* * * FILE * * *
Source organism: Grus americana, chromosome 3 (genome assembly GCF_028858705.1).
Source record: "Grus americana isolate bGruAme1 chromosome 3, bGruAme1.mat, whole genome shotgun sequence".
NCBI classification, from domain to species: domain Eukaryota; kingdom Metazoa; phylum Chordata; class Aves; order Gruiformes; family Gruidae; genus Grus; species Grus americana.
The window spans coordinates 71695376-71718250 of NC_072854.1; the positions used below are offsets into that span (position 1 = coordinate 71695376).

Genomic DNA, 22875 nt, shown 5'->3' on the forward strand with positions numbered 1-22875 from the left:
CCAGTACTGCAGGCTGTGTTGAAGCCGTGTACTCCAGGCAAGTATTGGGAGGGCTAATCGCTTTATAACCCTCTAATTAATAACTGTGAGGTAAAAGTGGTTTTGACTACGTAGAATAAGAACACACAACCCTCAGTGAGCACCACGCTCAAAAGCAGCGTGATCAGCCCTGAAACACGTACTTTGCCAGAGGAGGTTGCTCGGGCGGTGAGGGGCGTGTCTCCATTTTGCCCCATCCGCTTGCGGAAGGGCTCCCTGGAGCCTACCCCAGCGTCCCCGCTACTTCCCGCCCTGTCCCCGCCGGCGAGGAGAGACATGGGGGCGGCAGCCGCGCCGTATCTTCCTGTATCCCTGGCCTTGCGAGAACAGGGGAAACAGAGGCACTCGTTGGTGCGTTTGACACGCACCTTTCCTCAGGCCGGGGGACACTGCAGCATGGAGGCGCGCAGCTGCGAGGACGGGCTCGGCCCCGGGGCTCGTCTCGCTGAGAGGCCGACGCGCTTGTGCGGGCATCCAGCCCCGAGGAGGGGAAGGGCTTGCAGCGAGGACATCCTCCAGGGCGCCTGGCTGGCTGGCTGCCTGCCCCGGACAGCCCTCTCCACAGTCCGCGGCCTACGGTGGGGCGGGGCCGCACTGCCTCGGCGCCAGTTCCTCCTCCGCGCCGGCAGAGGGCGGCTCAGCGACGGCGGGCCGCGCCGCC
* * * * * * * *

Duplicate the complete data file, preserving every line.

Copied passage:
Source organism: Grus americana, chromosome 3 (genome assembly GCF_028858705.1).
Source record: "Grus americana isolate bGruAme1 chromosome 3, bGruAme1.mat, whole genome shotgun sequence".
NCBI classification, from domain to species: domain Eukaryota; kingdom Metazoa; phylum Chordata; class Aves; order Gruiformes; family Gruidae; genus Grus; species Grus americana.
The window spans coordinates 71695376-71718250 of NC_072854.1; the positions used below are offsets into that span (position 1 = coordinate 71695376).

Genomic DNA, 22875 nt, shown 5'->3' on the forward strand with positions numbered 1-22875 from the left:
CCAGTACTGCAGGCTGTGTTGAAGCCGTGTACTCCAGGCAAGTATTGGGAGGGCTAATCGCTTTATAACCCTCTAATTAATAACTGTGAGGTAAAAGTGGTTTTGACTACGTAGAATAAGAACACACAACCCTCAGTGAGCACCACGCTCAAAAGCAGCGTGATCAGCCCTGAAACACGTACTTTGCCAGAGGAGGTTGCTCGGGCGGTGAGGGGCGTGTCTCCATTTTGCCCCATCCGCTTGCGGAAGGGCTCCCTGGAGCCTACCCCAGCGTCCCCGCTACTTCCCGCCCTGTCCCCGCCGGCGAGGAGAGACATGGGGGCGGCAGCCGCGCCGTATCTTCCTGTATCCCTGGCCTTGCGAGAACAGGGGAAACAGAGGCACTCGTTGGTGCGTTTGACACGCACCTTTCCTCAGGCCGGGGGACACTGCAGCATGGAGGCGCGCAGCTGCGAGGACGGGCTCGGCCCCGGGGCTCGTCTCGCTGAGAGGCCGACGCGCTTGTGCGGGCATCCAGCCCCGAGGAGGGGAAGGGCTTGCAGCGAGGACATCCTCCAGGGCGCCTGGCTGGCTGGCTGCCTGCCCCGGACAGCCCTCTCCACAGTCCGCGGCCTACGGTGGGGCGGGGCCGCACTGCCTCGGCGCCAGTTCCTCCTCCGCGCCGGCAGAGGGCGGCTCAGCGACGGCGGGCCGCGCCGCC